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5. Archetypes, object-relations and internal objects

Kenneth Lambert Karnac Books ePub

To consider the part played by the analyst’s personality and the significance of the many forms of resistance that emerge in the patient - analyst relationship leads me next to the study of the conditions that make possible the formation of object-relations and internal objects. In analytical psychology this can with profit be related to archetypal theory which, I shall argue, has a special contribution to make to the subject. The practical problem is that of a person being able to link the experienced objects of the personal and non-personal environment on the one hand with the appropriate internal, though objective, processes of the self on the other. There is a gain if this can be done in such a way that their reality in their own right can become a true psychological experience for the subject and hence can be appropriately related to by him because thereby greater objectivity and a fuller and deeper relationship can be attained.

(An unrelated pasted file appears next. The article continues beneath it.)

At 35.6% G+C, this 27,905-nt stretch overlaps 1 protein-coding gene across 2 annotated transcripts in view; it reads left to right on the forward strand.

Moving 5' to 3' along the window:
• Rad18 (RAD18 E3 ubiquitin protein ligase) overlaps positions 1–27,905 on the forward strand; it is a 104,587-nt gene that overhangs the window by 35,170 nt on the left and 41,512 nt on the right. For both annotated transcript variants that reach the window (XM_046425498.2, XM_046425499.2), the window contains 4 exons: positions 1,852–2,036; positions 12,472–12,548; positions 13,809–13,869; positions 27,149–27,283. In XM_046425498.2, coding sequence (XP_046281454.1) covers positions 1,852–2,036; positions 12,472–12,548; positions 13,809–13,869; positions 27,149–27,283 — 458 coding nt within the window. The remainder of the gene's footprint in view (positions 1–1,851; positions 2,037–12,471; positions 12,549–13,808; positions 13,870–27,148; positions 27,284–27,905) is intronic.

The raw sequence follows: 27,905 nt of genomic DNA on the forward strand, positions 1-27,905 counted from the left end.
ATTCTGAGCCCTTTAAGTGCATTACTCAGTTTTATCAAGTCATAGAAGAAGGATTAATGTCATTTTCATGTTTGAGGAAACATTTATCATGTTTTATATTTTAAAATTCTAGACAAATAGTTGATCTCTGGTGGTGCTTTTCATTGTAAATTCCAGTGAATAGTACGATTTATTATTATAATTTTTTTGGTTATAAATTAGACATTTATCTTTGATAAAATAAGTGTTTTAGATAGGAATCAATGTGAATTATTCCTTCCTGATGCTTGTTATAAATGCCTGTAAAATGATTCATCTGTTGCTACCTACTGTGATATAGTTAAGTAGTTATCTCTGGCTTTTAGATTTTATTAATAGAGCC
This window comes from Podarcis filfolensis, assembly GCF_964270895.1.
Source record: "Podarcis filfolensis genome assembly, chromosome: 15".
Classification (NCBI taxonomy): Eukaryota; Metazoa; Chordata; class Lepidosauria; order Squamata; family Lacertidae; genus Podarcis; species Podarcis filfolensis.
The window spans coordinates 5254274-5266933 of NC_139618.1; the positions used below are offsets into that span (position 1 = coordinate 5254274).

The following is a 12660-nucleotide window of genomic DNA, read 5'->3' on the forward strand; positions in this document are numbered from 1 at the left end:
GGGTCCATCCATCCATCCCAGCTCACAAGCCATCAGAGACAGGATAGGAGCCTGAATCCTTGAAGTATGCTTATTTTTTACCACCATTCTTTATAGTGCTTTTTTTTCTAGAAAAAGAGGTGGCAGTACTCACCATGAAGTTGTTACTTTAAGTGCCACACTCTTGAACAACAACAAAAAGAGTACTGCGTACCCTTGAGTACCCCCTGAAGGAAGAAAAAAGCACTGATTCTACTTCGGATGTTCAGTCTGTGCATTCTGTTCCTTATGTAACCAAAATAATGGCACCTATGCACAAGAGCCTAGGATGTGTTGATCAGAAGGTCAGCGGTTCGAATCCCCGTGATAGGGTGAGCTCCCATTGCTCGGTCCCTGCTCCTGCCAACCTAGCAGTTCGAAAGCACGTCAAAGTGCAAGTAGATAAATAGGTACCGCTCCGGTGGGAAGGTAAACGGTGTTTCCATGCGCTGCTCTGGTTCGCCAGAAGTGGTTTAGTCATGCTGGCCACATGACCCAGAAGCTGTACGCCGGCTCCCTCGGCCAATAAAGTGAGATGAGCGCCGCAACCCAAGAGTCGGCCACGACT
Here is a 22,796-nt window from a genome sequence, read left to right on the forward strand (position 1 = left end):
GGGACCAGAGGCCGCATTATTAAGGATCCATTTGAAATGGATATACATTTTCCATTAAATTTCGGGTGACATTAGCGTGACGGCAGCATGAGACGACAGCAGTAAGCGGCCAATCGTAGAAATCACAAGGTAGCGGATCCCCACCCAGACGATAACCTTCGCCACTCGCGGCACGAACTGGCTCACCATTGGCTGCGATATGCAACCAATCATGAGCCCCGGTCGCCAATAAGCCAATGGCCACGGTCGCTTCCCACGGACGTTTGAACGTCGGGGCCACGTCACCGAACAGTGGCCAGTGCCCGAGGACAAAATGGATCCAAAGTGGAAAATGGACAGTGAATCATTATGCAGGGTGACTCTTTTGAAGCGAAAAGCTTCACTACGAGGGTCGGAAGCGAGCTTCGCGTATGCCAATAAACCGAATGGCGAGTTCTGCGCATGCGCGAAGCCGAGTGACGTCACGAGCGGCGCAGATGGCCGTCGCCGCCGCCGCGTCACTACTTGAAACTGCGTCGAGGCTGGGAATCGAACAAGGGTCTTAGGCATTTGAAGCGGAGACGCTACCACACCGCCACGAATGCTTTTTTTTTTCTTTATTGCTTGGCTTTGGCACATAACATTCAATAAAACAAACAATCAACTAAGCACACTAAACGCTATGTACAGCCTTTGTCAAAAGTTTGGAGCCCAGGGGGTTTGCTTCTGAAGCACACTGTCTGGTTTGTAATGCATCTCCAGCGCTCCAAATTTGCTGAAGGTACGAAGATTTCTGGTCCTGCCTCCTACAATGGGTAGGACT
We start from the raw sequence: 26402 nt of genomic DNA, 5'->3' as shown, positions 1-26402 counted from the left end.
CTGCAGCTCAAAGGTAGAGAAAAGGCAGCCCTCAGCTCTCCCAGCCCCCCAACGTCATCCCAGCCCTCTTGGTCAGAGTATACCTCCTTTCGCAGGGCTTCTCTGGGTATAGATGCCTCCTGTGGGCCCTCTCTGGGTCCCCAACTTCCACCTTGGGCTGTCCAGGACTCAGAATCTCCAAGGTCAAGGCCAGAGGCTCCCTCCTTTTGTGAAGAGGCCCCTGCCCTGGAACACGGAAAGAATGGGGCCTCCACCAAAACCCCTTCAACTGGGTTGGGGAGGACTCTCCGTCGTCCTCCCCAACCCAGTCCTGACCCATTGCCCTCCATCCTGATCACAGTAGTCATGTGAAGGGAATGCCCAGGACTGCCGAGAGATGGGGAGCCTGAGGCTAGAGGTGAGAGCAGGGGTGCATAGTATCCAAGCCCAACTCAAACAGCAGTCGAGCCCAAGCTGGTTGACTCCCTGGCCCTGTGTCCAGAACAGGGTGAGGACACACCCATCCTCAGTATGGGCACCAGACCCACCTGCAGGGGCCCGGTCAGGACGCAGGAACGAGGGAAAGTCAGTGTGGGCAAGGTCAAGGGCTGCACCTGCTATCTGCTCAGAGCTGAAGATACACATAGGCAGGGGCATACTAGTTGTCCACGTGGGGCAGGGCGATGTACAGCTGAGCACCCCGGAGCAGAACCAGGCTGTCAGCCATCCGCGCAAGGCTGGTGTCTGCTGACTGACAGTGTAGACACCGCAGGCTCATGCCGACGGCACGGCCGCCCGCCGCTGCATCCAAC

Psychoanalytic theory, through the work of Klein, Fairbairn, Winnicott, Kohut and Kernberg and others has shifted part of its emphasis from the study of instinctual drives and their satisfactions as such to that of the human need to establish relations with other persons in the non-self world: mother, father, siblings, relations, friends and colleagues and so on. The ingredients of this study are centred round topics like the establishment of self-representations and object-representations and damage that can be suffered in the process.

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7. Transference, counter-transference and interpersonal relations

Kenneth Lambert Karnac Books ePub

It is a commonplace today to emphasize the importance of the patient-therapist relationship whether in the realm of medicine or that of the social worker. It is a field in which problems abound, especially in psychotherapy, which, however, is happily and unusually well-advantaged for their observation and study. Some of them are as follows:

(1) The problem of being able to interact with and trust a stranger over the intimate difficulties and sufferings of the psyche in the long term—not that, for some people, enlightening introductions to their psychology may not be effected in a once-only meeting with a stranger. To achieve greater depth, however, the normal problems of unfamiliarity with new persons demand recognition and attention. Neurosis or psychosis apart, these resolve themselves in time into a positive and/or negative attitude as knowledge of and about the new person is acquired.